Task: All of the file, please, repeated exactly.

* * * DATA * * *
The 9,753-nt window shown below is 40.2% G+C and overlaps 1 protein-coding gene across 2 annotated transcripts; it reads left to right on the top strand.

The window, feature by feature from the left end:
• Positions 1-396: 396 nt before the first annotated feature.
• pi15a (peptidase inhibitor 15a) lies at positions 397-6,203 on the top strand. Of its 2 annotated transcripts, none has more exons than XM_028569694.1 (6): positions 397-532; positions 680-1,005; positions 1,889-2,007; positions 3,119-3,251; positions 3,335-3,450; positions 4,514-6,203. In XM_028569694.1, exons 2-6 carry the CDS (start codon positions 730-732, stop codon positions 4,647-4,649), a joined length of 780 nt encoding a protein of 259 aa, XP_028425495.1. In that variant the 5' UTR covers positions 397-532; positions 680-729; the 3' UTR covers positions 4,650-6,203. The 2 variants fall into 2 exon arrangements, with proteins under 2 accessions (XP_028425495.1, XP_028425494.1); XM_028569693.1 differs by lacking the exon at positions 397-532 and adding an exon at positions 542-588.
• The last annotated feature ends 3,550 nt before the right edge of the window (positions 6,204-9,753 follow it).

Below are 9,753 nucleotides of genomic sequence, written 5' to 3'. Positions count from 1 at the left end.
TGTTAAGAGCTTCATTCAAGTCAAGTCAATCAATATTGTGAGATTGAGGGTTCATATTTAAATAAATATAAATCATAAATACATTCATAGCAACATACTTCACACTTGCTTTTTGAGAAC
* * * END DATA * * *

The 9,753-nt window shown below is 40.2% G+C and overlaps 1 protein-coding gene across 2 annotated transcripts; it reads left to right on the top strand.

The window, feature by feature from the left end:
• Positions 1-396: 396 nt before the first annotated feature.
• pi15a (peptidase inhibitor 15a) lies at positions 397-6,203 on the top strand. Of its 2 annotated transcripts, none has more exons than XM_028569694.1 (6): positions 397-532; positions 680-1,005; positions 1,889-2,007; positions 3,119-3,251; positions 3,335-3,450; positions 4,514-6,203. In XM_028569694.1, exons 2-6 carry the CDS (start codon positions 730-732, stop codon positions 4,647-4,649), a joined length of 780 nt encoding a protein of 259 aa, XP_028425495.1. In that variant the 5' UTR covers positions 397-532; positions 680-729; the 3' UTR covers positions 4,650-6,203. The 2 variants fall into 2 exon arrangements, with proteins under 2 accessions (XP_028425495.1, XP_028425494.1); XM_028569693.1 differs by lacking the exon at positions 397-532 and adding an exon at positions 542-588.
• The last annotated feature ends 3,550 nt before the right edge of the window (positions 6,204-9,753 follow it).

Below are 9,753 nucleotides of genomic sequence, written 5' to 3'. Positions count from 1 at the left end.
TGTTAAGAGCTTCATTCAAGTCAAGTCAATCAATATTGTGAGATTGAGGGTTCATATTTAAATAAATATAAATCATAAATACATTCATAGCAACATACTTCACACTTGCTTTTTGAGAAC